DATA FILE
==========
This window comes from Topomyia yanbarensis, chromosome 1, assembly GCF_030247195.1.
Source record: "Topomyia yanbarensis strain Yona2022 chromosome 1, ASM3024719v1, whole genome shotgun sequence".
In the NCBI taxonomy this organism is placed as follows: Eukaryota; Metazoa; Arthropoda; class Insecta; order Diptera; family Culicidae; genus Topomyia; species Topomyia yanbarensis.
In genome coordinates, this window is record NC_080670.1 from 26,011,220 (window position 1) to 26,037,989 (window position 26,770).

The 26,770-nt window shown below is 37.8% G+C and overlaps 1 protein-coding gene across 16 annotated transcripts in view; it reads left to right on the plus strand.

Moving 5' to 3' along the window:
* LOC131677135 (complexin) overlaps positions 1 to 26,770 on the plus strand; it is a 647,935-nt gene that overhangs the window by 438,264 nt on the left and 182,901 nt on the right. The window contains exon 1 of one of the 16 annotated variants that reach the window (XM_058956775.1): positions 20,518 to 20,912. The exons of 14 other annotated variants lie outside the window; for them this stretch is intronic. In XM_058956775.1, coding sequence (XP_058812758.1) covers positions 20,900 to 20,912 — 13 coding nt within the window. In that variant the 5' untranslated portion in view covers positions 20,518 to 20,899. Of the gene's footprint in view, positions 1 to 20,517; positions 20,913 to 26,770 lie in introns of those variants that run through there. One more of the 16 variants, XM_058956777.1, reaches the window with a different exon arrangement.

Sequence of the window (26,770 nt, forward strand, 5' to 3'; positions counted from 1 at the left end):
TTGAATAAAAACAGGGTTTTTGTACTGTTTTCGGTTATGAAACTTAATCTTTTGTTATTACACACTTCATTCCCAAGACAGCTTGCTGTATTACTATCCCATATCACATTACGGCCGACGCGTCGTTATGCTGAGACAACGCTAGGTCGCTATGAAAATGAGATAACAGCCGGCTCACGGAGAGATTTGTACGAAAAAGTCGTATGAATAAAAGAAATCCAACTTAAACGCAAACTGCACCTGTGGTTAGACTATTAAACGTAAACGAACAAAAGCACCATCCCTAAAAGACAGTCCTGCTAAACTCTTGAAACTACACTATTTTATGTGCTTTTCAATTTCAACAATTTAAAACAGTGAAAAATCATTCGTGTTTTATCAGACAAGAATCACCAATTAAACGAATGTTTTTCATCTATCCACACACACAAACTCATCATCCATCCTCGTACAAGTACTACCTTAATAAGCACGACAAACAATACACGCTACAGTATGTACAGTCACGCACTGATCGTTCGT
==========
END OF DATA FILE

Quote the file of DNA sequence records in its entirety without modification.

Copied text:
This window comes from Topomyia yanbarensis, chromosome 1, assembly GCF_030247195.1.
Source record: "Topomyia yanbarensis strain Yona2022 chromosome 1, ASM3024719v1, whole genome shotgun sequence".
In the NCBI taxonomy this organism is placed as follows: Eukaryota; Metazoa; Arthropoda; class Insecta; order Diptera; family Culicidae; genus Topomyia; species Topomyia yanbarensis.
In genome coordinates, this window is record NC_080670.1 from 26,011,220 (window position 1) to 26,037,989 (window position 26,770).

The 26,770-nt window shown below is 37.8% G+C and overlaps 1 protein-coding gene across 16 annotated transcripts in view; it reads left to right on the plus strand.

Moving 5' to 3' along the window:
* LOC131677135 (complexin) overlaps positions 1 to 26,770 on the plus strand; it is a 647,935-nt gene that overhangs the window by 438,264 nt on the left and 182,901 nt on the right. The window contains exon 1 of one of the 16 annotated variants that reach the window (XM_058956775.1): positions 20,518 to 20,912. The exons of 14 other annotated variants lie outside the window; for them this stretch is intronic. In XM_058956775.1, coding sequence (XP_058812758.1) covers positions 20,900 to 20,912 — 13 coding nt within the window. In that variant the 5' untranslated portion in view covers positions 20,518 to 20,899. Of the gene's footprint in view, positions 1 to 20,517; positions 20,913 to 26,770 lie in introns of those variants that run through there. One more of the 16 variants, XM_058956777.1, reaches the window with a different exon arrangement.

Sequence of the window (26,770 nt, forward strand, 5' to 3'; positions counted from 1 at the left end):
TTGAATAAAAACAGGGTTTTTGTACTGTTTTCGGTTATGAAACTTAATCTTTTGTTATTACACACTTCATTCCCAAGACAGCTTGCTGTATTACTATCCCATATCACATTACGGCCGACGCGTCGTTATGCTGAGACAACGCTAGGTCGCTATGAAAATGAGATAACAGCCGGCTCACGGAGAGATTTGTACGAAAAAGTCGTATGAATAAAAGAAATCCAACTTAAACGCAAACTGCACCTGTGGTTAGACTATTAAACGTAAACGAACAAAAGCACCATCCCTAAAAGACAGTCCTGCTAAACTCTTGAAACTACACTATTTTATGTGCTTTTCAATTTCAACAATTTAAAACAGTGAAAAATCATTCGTGTTTTATCAGACAAGAATCACCAATTAAACGAATGTTTTTCATCTATCCACACACACAAACTCATCATCCATCCTCGTACAAGTACTACCTTAATAAGCACGACAAACAATACACGCTACAGTATGTACAGTCACGCACTGATCGTTCGT